During her husband’s lifetime, Dominique Loiseau stood backstage. With his death, she was quite reluctantly propelled to the front of the stage. She was the one to make the decision to keep la Côte d’Or opened and to reorganize the business. After a very short time, thanks to the support of the restaurant’s guests and the commitment of the staff, she decided to continue her husband’s work.
“This house could depend on the expertise and loyalty of its staff, a strong organization, and its guests. No one wanted to call it quits. That was one of our main assets. In this business, many houses have beautiful facades, and the staff might be something else. Bernard Loiseau was very paternalistic. He considered his staff family. People liked each other. Our pay was good. We would be able to continue without him”. (a member of the staff)
From this unanimous feeling, Dominique Loiseau drew the conclusion that she had to continue the business, that it was necessary to let it be known that its staff would provide the same quality welcome and service as before, with the same quest for perfection. In the eyes of the public Bernard Loiseau embodied his house. Now, it was necessary to highlight the dedication and expertise of the staff which ran it on a daily basis, to reassure the guests that la Côte d’Or was more than its former chef.
During the months which followed Bernard Loiseau’s death, a few staff members did quit and a few others felt “a loss of their bearings, a drop in their overriding concern for quality service, and a degree of carelessness on occasion”. Bernard Loiseau’s sudden demise opened a period of soul searching for many who could no longer rely on their boss to guide them. Others on the contrary redoubled their efforts to preserve quality.

Organizational change
It became necessary to replace Bernard Loiseau with a full time manager. Dominique Loiseau decided to put in place a new management system and commissioned a head hunter to recruit a financial and HR director. So, in December 2003, Isabelle Proust, an HEC graduate, was hired. She had been a former assistant to the UGC (a movie theater chain) vice president for finance, and earlier an auditor with Mazars. She rapidly became general manager of the business, in charge of reorganizing the Group and of implementing strict management rules.
Dominique Loiseau decided to discharge a few of her husband’s duties. She handled some of his former functions, particularly external communication and the welcoming of guests. All responsible positions were formalized and precise objectives were set for their holders.
“I wanted to make all my managers responsible for their work, so that they would propose solutions instead of just taking orders. In the past, our management style was very centralized. The boss took all the decisions and would leave implementation to his subordinates. My challenge was to transform mere executives into real managers”. (Dominique Loiseau)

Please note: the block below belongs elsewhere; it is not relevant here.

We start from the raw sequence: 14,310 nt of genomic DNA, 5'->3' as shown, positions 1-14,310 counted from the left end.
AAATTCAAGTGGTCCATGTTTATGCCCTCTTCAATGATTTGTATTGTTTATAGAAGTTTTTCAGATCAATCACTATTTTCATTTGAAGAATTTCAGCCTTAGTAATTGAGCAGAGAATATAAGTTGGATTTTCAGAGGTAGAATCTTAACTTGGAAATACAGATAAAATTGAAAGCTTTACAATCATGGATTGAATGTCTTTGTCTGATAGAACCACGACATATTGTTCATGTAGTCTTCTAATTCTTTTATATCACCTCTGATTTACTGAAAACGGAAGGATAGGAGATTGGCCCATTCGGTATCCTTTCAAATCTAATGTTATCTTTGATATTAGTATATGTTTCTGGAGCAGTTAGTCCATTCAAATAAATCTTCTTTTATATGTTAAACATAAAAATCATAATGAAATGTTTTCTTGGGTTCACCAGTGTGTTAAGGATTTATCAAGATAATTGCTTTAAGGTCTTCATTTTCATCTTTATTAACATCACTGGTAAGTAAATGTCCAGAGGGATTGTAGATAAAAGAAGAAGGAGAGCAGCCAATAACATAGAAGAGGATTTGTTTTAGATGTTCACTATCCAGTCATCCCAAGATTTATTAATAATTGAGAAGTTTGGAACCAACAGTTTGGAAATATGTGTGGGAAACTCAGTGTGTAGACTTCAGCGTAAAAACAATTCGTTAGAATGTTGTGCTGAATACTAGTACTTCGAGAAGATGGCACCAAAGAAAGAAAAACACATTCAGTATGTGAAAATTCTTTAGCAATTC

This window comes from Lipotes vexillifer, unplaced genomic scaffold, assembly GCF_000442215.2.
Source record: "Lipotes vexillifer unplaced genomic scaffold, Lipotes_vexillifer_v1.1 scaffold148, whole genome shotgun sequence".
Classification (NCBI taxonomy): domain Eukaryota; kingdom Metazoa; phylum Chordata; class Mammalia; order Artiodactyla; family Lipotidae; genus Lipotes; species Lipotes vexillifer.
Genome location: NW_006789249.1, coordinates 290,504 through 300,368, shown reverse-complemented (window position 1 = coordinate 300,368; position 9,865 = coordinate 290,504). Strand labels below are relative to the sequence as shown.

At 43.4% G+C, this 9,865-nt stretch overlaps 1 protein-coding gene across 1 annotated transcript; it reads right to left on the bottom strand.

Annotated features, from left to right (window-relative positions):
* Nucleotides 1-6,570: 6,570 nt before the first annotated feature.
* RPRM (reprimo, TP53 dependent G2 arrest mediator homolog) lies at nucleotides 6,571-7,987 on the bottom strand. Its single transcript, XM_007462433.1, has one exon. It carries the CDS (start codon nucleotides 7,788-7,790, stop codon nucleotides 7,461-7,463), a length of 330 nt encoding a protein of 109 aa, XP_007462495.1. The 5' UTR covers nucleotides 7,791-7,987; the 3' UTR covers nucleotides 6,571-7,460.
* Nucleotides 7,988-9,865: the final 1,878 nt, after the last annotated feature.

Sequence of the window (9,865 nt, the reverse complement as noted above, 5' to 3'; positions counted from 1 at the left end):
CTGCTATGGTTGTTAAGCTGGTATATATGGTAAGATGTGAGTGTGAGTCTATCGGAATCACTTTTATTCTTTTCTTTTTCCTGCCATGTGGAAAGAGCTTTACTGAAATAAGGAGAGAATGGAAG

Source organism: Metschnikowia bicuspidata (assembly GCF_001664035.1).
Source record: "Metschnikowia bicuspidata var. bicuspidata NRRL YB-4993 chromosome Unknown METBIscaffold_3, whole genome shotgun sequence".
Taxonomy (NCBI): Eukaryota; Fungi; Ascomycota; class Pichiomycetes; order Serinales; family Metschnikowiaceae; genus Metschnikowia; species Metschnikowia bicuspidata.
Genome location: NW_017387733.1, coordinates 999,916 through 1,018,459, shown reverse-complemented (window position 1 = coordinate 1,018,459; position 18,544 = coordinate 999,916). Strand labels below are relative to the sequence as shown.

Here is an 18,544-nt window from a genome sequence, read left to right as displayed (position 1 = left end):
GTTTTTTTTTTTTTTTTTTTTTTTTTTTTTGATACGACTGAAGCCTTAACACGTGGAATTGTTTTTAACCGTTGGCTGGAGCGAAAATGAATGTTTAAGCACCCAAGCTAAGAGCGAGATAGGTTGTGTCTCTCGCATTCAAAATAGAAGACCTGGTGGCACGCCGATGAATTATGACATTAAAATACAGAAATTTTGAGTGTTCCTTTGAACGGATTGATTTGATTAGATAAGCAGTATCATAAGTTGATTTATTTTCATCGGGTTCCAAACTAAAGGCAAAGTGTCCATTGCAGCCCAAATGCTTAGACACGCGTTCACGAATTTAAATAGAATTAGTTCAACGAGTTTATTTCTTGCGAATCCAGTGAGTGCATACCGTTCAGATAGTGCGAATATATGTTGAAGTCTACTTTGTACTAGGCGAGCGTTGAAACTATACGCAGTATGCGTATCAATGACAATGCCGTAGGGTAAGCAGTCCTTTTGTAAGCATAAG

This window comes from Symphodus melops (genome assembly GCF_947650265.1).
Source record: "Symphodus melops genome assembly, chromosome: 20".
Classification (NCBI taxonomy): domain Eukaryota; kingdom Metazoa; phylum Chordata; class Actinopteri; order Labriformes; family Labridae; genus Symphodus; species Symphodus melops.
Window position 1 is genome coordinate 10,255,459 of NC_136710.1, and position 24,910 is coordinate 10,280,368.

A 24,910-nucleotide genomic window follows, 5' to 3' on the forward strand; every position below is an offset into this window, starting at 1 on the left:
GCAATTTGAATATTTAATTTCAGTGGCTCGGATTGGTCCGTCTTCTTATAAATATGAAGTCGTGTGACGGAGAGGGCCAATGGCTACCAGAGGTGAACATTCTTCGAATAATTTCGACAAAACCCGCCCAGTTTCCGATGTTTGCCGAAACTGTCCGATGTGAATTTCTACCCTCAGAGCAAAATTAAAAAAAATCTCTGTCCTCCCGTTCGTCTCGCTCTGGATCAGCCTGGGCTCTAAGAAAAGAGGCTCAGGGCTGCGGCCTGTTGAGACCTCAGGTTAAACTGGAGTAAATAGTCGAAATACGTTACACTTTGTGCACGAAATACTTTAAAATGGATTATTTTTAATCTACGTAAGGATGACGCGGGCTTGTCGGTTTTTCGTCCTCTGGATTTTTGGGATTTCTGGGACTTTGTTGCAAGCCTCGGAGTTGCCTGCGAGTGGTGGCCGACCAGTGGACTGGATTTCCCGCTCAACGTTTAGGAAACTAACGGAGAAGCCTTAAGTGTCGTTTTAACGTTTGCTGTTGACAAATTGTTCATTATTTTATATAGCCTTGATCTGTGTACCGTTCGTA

The proposed organizational change advocated internal promotion whenever possible. In the kitchen, Patrick Bertron, who had been Bernard Loiseau’s second and then sous‐chef since 1984, mastered the art of haute cuisine in Bernard Loiseau’s spirit. He was promoted to the position of chef. Arnaud Faye who had been recruited as second shortly before Bernard Loiseau died became Patrick Bertron’s sous‐ chef. In the kitchen, where turnover is traditionally high, the challenge was to keep expert staff in place and to continue to attract personnel to Saulieu.
In the same time, Dominique Loiseau wished to reinforce the board with directors who could provide expert management advice. She invited two outside directors. She also offered seats on the board to Patrick Bertron (the former sous‐chef) and to Hubert Couilloud, so that they would be involved in the management process and connect decisions with the down to earth aspects of the business. Hubert Couilloud had been very close and loyal to Bernard Loiseau. He was very influential in the composition of menus.

Cost cutting at all levels
All the firm’s expenses were carefully audited (personnel, purchases, fixed costs) and all contracts renegotiated. Processes were implemented to validate and place orders. Executives were made aware of the necessity to cut costs. It was decided to control inventories, to manage the staff more strictly and, particularly, to adopt new hiring methods. The drop in revenues made it necessary to manage the business more professionally, if it was to be turned around.